Although this species has a small range, it is thought to be stable and hence does not approach the thresholds for Vulnerable under the range size criterion (Extent of Occurrence <20,000 km2 combined with a declining or fluctuating range size, habitat extent/quality, or population size and a small number of locations or severe fragmentation). The population trend appears to be stable, and hence the species does not approach the thresholds for Vulnerable under the population trend criterion (>30% decline over ten years or three generations). The population size is large, and hence does not approach the thresholds for Vulnerable under the population size criterion (<10,000 mature individuals with a continuing decline estimated to be >10% in ten years or three generations, or with a specified population structure). For these reasons the species is evaluated as Least Concern.
AERC TAC. 2003. AERC TAC Checklist of bird taxa occurring in Western Palearctic region, 15th Draft. Available at: #http://www.aerc.eu/DOCS/Bird_taxa_of _the_WP15.xls#.
Cramp, S.; Perrins, C. M. 1977-1994. Handbook of the birds of Europe, the Middle East and Africa. The birds of the western Palearctic. Oxford University Press, Oxford.
Loxia crossbills are conifer seed specialists for which there is an increasing body of evidence to show that bill morphology and overall body size, the main morphological features by which forms vary, are intimately linked to the cone structure and size of the particular conifer species (or mosaics of species) upon which they feed. There is also increasing evidence that different populations of crossbills show differences in flight and excitement calls which co-vary with bill shape, and hence with the distributions of their main food sources (e.g. Borras et al. 2008, Edelaar 2008a, 2008b). This evidence is especially well developed in the case of the Scottish Crossbill Loxia scotica by Summers et al. (2002, 2007) to support treatment of L. scotica as a species distinct from both Common Crossbill L. curvirostra and Parrot Crossbill L. pytyopsittacus. In particular, Summers et al. (2007) present data to show that, in areas of broad sympatry in Scotland, these forms largely breed assortatively. Although they do show some degree of hybridisation, in the view of Summers et al. (2007) this is insufficient not to warrant recognition as species, despite overlaps in morphology and the lack of any genetic differentiation. ,
Some uncertainty remains regarding the status of this form, and an alternative approach is to regard different vocal types as components of a single resource-polymorphic species. Assortative mating by voice-type could prove to be a consequence of post-pairing vocal copying. More generally, increasing numbers of vocal types are being discovered among sympatric populations of crossbills whenever sufficiently detailed studies are carried out. The American Ornithologists' Union (BirdLife's taxonomic source for North America) has yet to recognise any of the nine North American 'vocal types' as species, although the case for the first of these was made over twenty years ago (Groth 1988). ,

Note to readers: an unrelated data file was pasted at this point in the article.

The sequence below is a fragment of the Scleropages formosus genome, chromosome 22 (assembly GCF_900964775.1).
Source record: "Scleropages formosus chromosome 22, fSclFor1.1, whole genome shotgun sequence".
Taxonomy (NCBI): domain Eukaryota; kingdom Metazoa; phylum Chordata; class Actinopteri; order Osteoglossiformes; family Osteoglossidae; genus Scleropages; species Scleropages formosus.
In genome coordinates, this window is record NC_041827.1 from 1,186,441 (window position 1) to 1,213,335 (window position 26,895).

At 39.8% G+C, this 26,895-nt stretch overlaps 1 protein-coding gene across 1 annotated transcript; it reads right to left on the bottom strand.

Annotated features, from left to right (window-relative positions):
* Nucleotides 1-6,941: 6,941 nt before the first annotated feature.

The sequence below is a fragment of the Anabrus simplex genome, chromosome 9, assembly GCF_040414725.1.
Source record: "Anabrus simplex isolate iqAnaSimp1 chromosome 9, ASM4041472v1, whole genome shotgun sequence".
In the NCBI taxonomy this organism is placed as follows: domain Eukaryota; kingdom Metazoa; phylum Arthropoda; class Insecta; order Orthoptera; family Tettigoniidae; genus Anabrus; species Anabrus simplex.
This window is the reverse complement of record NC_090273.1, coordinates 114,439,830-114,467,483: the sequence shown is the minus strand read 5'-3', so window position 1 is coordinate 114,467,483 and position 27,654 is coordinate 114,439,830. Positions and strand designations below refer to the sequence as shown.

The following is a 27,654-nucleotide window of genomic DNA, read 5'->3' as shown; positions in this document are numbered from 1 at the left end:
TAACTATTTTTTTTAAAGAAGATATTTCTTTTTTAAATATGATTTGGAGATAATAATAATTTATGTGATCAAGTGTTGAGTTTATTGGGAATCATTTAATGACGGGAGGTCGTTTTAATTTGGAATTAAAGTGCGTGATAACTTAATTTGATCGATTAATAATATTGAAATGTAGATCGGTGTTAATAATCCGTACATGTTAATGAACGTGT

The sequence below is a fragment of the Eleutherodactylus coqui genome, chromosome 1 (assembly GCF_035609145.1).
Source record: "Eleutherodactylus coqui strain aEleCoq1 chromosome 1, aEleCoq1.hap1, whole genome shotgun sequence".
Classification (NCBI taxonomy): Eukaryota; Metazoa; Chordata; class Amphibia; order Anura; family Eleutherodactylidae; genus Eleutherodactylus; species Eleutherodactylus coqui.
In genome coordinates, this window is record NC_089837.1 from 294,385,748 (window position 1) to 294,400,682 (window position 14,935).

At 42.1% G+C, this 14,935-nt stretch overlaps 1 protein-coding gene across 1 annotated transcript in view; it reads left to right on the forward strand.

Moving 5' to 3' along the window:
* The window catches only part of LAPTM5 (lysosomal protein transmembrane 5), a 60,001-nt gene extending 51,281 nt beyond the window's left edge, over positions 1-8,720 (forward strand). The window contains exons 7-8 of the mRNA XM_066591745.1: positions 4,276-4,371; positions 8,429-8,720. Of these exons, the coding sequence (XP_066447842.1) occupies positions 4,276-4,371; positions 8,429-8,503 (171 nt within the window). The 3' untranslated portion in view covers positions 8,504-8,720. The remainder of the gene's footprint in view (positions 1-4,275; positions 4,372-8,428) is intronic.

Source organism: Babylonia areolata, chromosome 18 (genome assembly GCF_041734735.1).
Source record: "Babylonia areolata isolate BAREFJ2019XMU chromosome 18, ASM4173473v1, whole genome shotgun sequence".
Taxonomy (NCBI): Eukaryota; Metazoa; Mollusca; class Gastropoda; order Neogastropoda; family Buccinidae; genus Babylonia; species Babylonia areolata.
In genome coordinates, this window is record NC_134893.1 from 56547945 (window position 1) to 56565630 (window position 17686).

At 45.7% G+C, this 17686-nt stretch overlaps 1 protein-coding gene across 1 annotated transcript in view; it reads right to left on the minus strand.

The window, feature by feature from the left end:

Nevertheless, given the evidence currently available and associated uncertainties, BirdLife continues to follow the Association of European Rarities Committees in treating L. scotica as a species distinct from L. curvirostra and L. pytyopsittacus.
Related state of the world's birds case studies
Summers Ron W.; Buckland Stephen T. 2011. A first survey of the global population size and distribution of the Scottish Crossbill Loxia scotica. Bird Conservation International 21(2): 186-198.
Summers, R. W.; Dawson, R. J. G.; Phillips, R. E. 2007. Assortative mating and patterns of inheritance indicate that the three crossbill taxa in Scotland are species. Journal of Avian Biology 38(2): 153-162.
Summers, R. W.; Jardine, D. C.; Dawson, R. J. G. 2004. The distribution of the Scottish Crossbill, 1995-2003. Scottish Birds 24(2): 11-16.
Tucker, G. M.; Heath, M. F. 1994. Birds in Europe: their conservation status. BirdLife International, Cambridge, U.K.
Further web sources of information
Detailed regional assessment and species account from the European Red List of Birds (BirdLife International, 2015)
Text account compilers
Calvert, R., Capper, D. & Symes, A.
Bainbridge, I. & Summers, R.
IUCN Red List evaluators
Butchart, S., Symes, A.
BirdLife International (2016) Species factsheet: Loxia scotica. Downloaded from http://www.birdlife.org on 08/02/2016. Recommended citation for factsheets for more than one species: BirdLife International (2016) IUCN Red List for birds. Downloaded from http://www.birdlife.org on 08/02/2016.
This information is based upon, and updates, the information published in BirdLife International (2000) Threatened birds of the world. Barcelona and Cambridge, UK: Lynx Edicions and BirdLife International, BirdLife International (2004) Threatened birds of the world 2004 CD-ROM and BirdLife International (2008) Threatened birds of the world 2008 CD-ROM. These sources provide the information for species accounts for the birds on the IUCN Red List.
To provide new information to update this factsheet or to correct any errors, please email BirdLife
To contribute to discussions on the evaluation of the IUCN Red List status of Globally Threatened Birds, please visit BirdLife's Globally Threatened Bird Forums.
|Current IUCN Red List category||Least Concern|
|Family||Fringillidae (Finches and Hawaiian honeycreepers)|
|Species name author||Hartert, 1904|
|Population size||13600 mature individuals|
|Distribution size (breeding/resident)||13,700 km2|
|Links to further information|
- Additional Information on this species|
- 2015 European Red List assessment